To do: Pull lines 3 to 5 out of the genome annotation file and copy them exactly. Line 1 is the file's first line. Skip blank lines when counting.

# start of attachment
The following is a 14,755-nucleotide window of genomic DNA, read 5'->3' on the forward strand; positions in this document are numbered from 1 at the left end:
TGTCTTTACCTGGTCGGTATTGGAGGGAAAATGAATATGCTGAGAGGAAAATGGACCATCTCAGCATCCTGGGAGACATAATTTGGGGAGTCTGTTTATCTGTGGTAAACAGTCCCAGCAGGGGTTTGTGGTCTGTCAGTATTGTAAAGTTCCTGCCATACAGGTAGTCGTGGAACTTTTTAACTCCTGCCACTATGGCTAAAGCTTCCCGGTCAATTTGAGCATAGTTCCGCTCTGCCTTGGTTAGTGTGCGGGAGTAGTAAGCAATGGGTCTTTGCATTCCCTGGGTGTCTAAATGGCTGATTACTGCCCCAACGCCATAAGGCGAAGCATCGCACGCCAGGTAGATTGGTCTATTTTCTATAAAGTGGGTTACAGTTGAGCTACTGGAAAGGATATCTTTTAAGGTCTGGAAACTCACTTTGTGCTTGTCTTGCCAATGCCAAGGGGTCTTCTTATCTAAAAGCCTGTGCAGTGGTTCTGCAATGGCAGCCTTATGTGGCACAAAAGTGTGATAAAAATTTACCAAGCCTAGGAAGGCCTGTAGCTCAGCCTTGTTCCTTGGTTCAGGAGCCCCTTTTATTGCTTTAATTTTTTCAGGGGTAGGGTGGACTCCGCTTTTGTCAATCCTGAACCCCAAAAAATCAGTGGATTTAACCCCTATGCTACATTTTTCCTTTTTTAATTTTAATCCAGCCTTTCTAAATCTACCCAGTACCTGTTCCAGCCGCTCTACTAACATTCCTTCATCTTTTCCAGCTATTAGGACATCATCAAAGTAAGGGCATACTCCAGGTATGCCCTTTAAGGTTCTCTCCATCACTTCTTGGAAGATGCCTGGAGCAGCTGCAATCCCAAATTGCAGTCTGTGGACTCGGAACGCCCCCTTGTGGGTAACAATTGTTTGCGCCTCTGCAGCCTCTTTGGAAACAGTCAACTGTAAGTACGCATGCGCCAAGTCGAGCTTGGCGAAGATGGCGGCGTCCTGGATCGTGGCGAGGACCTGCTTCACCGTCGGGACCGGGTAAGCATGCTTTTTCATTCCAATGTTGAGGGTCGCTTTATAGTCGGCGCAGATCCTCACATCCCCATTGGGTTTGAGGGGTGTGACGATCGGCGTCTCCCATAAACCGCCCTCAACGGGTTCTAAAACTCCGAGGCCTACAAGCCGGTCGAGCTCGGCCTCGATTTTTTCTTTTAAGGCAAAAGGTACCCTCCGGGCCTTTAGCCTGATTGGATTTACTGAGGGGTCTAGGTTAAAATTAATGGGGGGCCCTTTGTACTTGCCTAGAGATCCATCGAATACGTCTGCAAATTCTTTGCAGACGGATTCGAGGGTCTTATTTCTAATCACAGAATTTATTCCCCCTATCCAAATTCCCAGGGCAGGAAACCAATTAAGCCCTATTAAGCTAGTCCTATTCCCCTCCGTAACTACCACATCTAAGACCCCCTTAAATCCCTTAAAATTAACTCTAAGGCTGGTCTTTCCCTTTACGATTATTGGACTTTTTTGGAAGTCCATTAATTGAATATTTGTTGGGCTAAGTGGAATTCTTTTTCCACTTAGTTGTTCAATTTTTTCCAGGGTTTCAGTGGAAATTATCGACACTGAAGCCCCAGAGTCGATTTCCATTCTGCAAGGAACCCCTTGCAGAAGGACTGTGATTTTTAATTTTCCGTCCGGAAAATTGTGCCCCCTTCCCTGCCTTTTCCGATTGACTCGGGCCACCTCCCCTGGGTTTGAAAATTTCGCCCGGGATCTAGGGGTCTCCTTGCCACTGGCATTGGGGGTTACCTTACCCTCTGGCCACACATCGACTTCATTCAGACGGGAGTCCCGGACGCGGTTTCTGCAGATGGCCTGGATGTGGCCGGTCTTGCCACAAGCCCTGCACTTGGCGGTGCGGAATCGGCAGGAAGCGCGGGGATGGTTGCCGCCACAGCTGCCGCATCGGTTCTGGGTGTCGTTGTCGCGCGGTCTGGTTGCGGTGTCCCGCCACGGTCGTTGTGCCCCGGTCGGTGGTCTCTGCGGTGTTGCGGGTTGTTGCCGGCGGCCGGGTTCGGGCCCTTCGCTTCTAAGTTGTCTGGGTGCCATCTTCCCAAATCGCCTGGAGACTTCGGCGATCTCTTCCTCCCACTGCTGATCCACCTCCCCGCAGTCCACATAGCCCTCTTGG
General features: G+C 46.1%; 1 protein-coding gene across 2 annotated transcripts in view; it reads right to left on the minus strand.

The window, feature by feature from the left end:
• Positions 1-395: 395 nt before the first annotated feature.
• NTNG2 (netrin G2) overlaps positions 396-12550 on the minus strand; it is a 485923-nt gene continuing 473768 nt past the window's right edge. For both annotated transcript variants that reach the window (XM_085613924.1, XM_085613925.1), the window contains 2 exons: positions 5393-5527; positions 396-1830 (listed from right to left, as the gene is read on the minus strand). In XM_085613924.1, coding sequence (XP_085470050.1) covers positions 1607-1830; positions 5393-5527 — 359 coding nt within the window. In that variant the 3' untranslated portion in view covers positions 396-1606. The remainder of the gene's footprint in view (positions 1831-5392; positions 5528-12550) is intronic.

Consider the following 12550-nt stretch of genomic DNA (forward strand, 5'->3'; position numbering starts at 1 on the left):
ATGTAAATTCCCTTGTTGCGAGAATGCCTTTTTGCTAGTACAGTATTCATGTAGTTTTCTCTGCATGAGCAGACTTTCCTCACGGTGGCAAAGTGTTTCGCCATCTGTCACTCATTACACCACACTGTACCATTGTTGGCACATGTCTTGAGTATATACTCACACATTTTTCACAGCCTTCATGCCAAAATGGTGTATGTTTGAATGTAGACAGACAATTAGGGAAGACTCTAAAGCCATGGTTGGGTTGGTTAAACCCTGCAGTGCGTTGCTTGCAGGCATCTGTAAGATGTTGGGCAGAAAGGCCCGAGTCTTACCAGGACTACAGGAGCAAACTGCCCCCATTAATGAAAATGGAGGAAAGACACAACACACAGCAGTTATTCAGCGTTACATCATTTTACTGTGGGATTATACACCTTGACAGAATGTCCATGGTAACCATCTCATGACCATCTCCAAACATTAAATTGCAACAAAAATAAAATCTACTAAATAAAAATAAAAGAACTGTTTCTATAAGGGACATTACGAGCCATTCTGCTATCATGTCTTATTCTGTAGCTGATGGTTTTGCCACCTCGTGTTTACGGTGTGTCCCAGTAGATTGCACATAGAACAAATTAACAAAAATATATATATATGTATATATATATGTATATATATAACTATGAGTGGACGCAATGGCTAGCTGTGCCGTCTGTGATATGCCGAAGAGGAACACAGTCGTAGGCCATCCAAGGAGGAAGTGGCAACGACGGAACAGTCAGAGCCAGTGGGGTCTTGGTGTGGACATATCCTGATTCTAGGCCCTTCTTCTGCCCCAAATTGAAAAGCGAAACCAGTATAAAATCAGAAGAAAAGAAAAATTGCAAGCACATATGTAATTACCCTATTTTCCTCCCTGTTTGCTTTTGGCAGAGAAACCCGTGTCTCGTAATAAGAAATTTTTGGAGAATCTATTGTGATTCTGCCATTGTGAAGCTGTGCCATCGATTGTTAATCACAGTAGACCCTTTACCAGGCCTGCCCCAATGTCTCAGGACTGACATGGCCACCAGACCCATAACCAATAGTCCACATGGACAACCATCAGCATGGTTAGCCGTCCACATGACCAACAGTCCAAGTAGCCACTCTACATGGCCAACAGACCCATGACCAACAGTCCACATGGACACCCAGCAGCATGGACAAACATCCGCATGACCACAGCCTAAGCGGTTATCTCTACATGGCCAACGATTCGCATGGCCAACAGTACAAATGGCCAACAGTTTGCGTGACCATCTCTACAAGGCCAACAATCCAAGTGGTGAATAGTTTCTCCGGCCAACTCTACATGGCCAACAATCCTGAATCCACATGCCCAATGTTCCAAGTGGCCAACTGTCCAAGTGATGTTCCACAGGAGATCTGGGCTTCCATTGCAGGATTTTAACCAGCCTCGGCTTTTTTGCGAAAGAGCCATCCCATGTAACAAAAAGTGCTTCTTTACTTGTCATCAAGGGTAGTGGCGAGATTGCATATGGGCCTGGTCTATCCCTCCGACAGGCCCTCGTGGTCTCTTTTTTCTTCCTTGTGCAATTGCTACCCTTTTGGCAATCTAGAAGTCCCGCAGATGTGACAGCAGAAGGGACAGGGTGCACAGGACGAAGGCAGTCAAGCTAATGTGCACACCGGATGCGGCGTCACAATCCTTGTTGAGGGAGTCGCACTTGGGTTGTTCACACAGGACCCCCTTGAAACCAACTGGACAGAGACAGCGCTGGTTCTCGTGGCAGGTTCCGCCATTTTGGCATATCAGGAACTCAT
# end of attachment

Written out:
General features: G+C 46.1%; 1 protein-coding gene across 2 annotated transcripts in view; it reads right to left on the minus strand.

The window, feature by feature from the left end:
• Positions 1-395: 395 nt before the first annotated feature.